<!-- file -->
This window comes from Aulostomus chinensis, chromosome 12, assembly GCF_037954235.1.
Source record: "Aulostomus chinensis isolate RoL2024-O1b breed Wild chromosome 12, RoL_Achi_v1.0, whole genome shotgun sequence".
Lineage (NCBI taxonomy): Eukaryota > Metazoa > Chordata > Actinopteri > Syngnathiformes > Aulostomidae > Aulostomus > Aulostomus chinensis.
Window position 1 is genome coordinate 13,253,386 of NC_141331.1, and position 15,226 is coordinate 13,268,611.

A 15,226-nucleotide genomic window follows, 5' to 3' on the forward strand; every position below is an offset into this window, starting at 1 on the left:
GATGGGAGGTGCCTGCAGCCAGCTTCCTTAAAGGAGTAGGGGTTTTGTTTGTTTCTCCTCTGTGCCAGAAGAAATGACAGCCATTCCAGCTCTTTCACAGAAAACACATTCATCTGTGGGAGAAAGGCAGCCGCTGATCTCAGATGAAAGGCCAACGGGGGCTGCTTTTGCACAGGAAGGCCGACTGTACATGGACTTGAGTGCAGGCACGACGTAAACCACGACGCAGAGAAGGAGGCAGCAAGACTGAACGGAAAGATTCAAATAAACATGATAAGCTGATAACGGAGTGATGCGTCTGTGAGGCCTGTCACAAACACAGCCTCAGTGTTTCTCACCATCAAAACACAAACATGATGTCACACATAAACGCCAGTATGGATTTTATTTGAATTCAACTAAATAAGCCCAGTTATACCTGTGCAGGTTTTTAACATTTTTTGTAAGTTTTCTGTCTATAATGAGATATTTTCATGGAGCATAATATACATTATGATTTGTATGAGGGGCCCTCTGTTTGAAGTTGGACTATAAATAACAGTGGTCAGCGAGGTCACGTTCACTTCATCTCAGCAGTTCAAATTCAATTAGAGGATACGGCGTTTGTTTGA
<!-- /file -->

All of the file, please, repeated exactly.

This window comes from Aulostomus chinensis, chromosome 12, assembly GCF_037954235.1.
Source record: "Aulostomus chinensis isolate RoL2024-O1b breed Wild chromosome 12, RoL_Achi_v1.0, whole genome shotgun sequence".
Lineage (NCBI taxonomy): Eukaryota > Metazoa > Chordata > Actinopteri > Syngnathiformes > Aulostomidae > Aulostomus > Aulostomus chinensis.
Window position 1 is genome coordinate 13,253,386 of NC_141331.1, and position 15,226 is coordinate 13,268,611.

A 15,226-nucleotide genomic window follows, 5' to 3' on the forward strand; every position below is an offset into this window, starting at 1 on the left:
GATGGGAGGTGCCTGCAGCCAGCTTCCTTAAAGGAGTAGGGGTTTTGTTTGTTTCTCCTCTGTGCCAGAAGAAATGACAGCCATTCCAGCTCTTTCACAGAAAACACATTCATCTGTGGGAGAAAGGCAGCCGCTGATCTCAGATGAAAGGCCAACGGGGGCTGCTTTTGCACAGGAAGGCCGACTGTACATGGACTTGAGTGCAGGCACGACGTAAACCACGACGCAGAGAAGGAGGCAGCAAGACTGAACGGAAAGATTCAAATAAACATGATAAGCTGATAACGGAGTGATGCGTCTGTGAGGCCTGTCACAAACACAGCCTCAGTGTTTCTCACCATCAAAACACAAACATGATGTCACACATAAACGCCAGTATGGATTTTATTTGAATTCAACTAAATAAGCCCAGTTATACCTGTGCAGGTTTTTAACATTTTTTGTAAGTTTTCTGTCTATAATGAGATATTTTCATGGAGCATAATATACATTATGATTTGTATGAGGGGCCCTCTGTTTGAAGTTGGACTATAAATAACAGTGGTCAGCGAGGTCACGTTCACTTCATCTCAGCAGTTCAAATTCAATTAGAGGATACGGCGTTTGTTTGA